BOISE – As the nation honored Dr. Martin Luther King Jr.’s life and legacy on the 50th anniversary of his assassination Wednesday, a civil rights leader in Boise took time to reflect on Idaho’s history in the civil rights movement.
Phillip Thompson is the Board president and director of the Idaho Black History Museum. The museum is housed in the first African American church in Boise, the St. Paul Baptist Church.
“My great, great-grandfather and his father-in-law built this church in 1921,” Thompson said. “He was a preacher. He would establish churches.”
The once one-room church is now located at Julia Davis Park in Boise. Displays inside tell the history of Idaho’s civil rights movement, which Thompson says was progressive for its time.
“People often forget,” Thompson said. “Idaho… passed a civil rights law three years before the U.S. did.”
Thompson’s grandmother, Dorothy Buckner was instrumental in the passage of Idaho’s first civil rights bill in 1961.
In the 1920s when the Ku Klux Klan increased its activity in Idaho, forcing more than 300 blacks to leave the state, Pocatello’s first black policeman stood strong. And soon after, the Idaho Legislature responded to the KKK by making it unlawful to wear masks in public.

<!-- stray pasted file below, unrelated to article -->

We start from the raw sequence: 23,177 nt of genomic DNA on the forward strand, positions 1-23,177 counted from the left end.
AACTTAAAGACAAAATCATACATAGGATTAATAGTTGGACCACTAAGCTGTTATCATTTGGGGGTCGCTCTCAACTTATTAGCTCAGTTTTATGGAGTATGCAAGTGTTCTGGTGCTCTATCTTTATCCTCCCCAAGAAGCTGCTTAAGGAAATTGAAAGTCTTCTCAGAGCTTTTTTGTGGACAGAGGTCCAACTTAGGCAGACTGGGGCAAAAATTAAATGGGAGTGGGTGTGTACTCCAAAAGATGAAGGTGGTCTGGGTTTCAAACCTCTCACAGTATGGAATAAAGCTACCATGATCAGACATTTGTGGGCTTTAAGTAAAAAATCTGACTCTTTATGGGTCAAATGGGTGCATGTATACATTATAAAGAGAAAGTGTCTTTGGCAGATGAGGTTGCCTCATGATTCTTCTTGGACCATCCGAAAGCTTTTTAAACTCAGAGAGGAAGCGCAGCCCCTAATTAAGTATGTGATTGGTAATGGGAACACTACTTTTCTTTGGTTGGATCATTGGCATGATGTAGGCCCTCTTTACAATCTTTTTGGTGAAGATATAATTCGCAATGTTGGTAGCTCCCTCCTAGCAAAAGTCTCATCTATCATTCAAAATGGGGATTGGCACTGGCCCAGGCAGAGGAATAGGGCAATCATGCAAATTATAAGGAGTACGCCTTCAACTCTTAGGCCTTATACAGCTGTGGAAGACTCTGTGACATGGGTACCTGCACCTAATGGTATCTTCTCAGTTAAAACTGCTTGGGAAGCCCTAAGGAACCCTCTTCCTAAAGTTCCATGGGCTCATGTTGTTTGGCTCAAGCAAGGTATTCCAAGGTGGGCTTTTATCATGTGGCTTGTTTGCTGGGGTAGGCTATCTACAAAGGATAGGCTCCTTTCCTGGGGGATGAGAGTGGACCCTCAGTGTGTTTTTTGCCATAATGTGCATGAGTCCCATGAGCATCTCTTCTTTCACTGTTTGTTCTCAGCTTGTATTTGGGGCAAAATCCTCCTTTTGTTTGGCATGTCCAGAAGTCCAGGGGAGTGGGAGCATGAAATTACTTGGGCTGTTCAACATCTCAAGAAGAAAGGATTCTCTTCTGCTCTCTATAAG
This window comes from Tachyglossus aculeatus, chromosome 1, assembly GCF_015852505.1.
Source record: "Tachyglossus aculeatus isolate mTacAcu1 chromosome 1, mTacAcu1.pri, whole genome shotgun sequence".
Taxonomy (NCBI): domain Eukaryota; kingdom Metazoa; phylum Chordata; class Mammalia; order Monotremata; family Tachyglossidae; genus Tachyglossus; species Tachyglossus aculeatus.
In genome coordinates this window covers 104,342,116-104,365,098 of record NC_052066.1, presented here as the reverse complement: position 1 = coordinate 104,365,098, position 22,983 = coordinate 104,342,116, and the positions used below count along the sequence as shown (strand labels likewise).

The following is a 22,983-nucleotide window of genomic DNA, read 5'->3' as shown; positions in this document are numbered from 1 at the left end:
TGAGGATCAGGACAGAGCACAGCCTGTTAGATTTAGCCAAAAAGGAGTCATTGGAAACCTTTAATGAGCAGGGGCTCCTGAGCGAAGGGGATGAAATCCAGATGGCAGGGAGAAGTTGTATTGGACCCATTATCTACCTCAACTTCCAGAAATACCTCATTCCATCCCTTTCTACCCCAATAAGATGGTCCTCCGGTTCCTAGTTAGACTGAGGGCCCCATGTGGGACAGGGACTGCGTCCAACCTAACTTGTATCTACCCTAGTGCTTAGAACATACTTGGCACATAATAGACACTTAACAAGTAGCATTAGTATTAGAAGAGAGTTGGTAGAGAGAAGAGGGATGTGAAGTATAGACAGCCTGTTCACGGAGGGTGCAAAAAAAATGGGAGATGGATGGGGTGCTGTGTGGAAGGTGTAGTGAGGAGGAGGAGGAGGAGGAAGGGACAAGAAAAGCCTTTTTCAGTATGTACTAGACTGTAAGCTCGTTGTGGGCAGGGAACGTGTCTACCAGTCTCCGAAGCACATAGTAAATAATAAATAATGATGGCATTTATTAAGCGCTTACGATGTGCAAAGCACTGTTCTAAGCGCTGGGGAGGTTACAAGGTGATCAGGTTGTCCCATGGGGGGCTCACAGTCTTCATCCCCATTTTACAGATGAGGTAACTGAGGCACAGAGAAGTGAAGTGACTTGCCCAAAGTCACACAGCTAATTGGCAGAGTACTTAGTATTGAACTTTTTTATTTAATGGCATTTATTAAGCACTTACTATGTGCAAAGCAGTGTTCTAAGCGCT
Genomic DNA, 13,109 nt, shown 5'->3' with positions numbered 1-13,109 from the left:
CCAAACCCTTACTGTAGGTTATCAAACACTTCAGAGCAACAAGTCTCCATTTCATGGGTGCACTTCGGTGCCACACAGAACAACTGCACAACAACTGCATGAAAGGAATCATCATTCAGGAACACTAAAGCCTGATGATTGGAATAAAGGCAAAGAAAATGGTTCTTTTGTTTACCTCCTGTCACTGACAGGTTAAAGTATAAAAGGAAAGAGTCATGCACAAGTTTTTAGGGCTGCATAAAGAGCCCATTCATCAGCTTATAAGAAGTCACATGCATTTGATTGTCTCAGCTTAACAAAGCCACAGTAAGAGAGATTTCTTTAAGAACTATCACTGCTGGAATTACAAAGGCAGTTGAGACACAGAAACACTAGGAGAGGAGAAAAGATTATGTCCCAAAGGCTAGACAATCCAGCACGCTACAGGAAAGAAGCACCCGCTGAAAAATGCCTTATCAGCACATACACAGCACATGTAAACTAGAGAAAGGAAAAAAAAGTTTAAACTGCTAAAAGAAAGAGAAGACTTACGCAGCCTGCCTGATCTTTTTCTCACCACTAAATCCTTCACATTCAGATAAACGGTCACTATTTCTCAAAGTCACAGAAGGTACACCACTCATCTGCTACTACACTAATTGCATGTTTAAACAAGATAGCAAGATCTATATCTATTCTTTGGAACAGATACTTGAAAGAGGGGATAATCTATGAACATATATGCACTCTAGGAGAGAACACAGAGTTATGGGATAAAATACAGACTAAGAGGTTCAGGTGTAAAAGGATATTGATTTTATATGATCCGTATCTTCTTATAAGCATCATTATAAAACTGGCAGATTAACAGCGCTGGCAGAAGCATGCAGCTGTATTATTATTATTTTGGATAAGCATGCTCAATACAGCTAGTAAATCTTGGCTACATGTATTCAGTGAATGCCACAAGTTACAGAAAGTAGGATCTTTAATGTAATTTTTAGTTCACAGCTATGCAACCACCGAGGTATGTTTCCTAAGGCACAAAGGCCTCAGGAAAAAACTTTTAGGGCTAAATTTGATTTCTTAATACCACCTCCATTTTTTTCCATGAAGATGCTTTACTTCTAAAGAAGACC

In 1952, Idaho civil rights groups worked to overturn YMCA policies that prohibited blacks from joining. The same year, Reginald Reeves became the first black person to graduate from University of Idaho’S law school. And in 1964, Pocatello resident Dorthy Johnson became the first black woman to win the title of Miss Idaho. All are milestones for Idaho, while much of the country was embroiled in racial injustice and hatred.
Thompson argues Idaho deserves more credit than we get when it comes to civil rights.
“I think that Idaho has really gotten pulled, their name has been run through the dirt by people from outside of Idaho and we’ve got to kind of take that back,” Thompson said.
Idaho’s civil rights reputation began to tarnish in the early 1970s with the establishment of the Aryan Nations in North Idaho, followed by the Ruby Ridge standoff in 1992. They are bruising incidents that fueled ugly stereotypes about Idaho, but Idahoans fought back by launching campaigns like “Idaho is Too Great for Hate.”
Thompson sees the shift over the last 20 years for more inclusiveness continuing today. He says incidents, like vandalism to the Idaho Anne Frank Human Rights Memorial and a racist letter threatening young refugee soccer players, are isolated and don’t reflect the values of the majority of Idahoans.
“And that’s the narrative we need to push as opposed to these isolated incidents of people acting out,” Thompson said. “We need to focus on the response of the community, and so as far as that goes, Boise’s tops.”
However, Thompson acknowledges Idaho isn’t perfect. He says his mother, Idaho Senator Cherie Buckner-Webb, always told him growing up that as a black person, “you’ve got to be twice as good to be considered half as good.”
He shares the same advice with his seven-year-old daughter today, in the year 2018.